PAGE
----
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What you need to know about the SSDI system in Indiana

On Behalf of | Apr 4, 2024 | Social Security Disability

The Social Security Disability Insurance (SSDI) program is a safety net that protects thousands of people in Indiana who suffer from severe disabilities and are unable to work. However, navigating this system can be as complicated as it is crucial for those who depend on it. If you may need this government assistance, here are some of the key facts you should be aware of that can potentially aid in success.

SSDI and work credits

Eligibility is one of the first hurdles you’ll encounter on the road to securing Social Security Disability benefits. To qualify, you need to have worked in jobs covered by Social Security — and have earned enough work credits for the Social Security Administration to consider you “insured” for disability. The number of work credits you need depends on your age when you become disabled.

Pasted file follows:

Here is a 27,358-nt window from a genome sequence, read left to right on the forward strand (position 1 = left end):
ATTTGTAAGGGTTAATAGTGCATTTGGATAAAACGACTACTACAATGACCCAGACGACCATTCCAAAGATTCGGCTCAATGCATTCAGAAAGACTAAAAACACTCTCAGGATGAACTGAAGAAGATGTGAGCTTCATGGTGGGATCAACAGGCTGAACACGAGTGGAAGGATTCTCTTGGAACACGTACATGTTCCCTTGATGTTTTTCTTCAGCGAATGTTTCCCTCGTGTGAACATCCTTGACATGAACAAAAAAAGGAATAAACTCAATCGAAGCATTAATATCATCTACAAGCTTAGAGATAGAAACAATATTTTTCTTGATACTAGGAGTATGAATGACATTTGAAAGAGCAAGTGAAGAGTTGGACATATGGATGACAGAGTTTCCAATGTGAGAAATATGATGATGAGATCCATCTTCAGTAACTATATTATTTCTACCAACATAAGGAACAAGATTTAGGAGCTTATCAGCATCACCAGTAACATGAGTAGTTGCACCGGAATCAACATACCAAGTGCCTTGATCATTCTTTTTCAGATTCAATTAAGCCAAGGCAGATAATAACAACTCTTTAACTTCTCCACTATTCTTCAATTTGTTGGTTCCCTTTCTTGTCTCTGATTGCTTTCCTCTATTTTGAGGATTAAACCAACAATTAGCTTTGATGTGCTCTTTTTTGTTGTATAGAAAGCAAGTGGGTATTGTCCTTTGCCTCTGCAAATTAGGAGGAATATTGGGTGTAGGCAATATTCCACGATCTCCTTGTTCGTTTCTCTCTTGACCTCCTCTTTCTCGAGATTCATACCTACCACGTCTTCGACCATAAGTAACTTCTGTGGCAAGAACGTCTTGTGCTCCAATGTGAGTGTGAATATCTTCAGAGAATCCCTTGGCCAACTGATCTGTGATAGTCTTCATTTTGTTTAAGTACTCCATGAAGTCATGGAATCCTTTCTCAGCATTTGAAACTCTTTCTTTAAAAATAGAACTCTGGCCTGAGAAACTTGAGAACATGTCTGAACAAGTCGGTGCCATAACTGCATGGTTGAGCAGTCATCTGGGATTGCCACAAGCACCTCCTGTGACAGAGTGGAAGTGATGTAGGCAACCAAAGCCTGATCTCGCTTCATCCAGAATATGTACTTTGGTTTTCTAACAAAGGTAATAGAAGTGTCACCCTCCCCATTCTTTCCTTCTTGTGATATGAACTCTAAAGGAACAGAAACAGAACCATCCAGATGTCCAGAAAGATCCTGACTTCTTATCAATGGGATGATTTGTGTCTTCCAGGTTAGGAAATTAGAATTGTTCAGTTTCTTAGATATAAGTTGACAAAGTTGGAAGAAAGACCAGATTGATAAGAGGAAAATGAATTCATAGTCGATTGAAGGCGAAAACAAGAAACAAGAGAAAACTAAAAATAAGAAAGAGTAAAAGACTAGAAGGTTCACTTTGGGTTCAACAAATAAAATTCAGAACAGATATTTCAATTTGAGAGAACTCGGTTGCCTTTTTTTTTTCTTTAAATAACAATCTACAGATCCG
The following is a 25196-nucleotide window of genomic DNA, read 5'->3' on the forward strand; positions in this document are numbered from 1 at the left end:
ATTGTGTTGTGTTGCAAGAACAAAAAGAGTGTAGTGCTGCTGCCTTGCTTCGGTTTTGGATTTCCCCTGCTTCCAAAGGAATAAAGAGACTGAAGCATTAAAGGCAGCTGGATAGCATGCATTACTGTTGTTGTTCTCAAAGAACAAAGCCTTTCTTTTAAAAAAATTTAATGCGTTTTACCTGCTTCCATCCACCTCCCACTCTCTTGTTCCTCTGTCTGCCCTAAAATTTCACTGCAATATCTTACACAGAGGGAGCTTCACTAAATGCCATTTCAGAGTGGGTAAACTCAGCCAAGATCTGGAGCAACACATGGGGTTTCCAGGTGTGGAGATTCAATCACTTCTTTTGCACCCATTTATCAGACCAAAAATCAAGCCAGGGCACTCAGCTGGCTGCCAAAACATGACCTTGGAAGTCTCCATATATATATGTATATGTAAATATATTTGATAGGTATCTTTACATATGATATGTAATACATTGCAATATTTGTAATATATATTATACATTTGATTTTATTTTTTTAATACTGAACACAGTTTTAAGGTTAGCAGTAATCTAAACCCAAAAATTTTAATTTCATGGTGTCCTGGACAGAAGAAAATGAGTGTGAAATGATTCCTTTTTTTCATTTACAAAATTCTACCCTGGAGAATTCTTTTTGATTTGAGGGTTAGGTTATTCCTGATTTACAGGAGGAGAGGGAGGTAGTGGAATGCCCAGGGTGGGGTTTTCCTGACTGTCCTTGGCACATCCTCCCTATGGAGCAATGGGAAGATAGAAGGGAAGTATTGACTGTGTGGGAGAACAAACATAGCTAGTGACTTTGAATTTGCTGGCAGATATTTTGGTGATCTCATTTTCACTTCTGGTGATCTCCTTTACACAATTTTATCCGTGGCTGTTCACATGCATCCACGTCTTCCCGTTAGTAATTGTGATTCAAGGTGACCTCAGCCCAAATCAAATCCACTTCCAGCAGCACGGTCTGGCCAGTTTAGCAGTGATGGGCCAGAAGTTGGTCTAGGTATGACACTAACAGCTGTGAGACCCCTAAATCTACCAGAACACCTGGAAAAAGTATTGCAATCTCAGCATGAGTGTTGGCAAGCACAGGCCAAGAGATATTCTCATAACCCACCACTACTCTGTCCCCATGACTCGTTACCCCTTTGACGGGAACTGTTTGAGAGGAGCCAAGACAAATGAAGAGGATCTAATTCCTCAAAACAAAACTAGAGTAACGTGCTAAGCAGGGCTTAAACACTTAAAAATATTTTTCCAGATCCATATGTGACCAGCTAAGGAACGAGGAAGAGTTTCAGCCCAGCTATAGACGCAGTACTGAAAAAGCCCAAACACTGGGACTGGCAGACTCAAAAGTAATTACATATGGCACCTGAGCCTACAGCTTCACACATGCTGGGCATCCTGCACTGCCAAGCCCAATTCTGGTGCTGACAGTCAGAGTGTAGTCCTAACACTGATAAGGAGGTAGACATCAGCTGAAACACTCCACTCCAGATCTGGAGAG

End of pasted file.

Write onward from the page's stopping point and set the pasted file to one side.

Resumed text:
For instance, if you are a 30-year-old in Indiana, you need between 8 and 20 work credits to be eligible for SSDI benefits (You basically earn four work credits a year.). However, if your disability occurred before turning 24, you may qualify with fewer credits.

A qualifying health condition

Next, you must have a condition that meets Social Security’s definition of disability. This typically means that your condition must be serious and expected to last at least 12 months or result in death. The Social Security Administration has a list of impairments called the “Blue Book,” which automatically qualifies for benefits. They include conditions like cancer, heart disease and mental disorders. If your condition is not on the list, you may still be able to get benefits if SSA determines that you cannot do any work due to your disability.

In October 2023, 7.4 million people received benefits from Social Security. The government budgets billions of dollars each year to help disabled workers who qualify receive benefits. So, if you think you may be eligible for SSDI, it’s worth pursuing as it’s your right as a worker.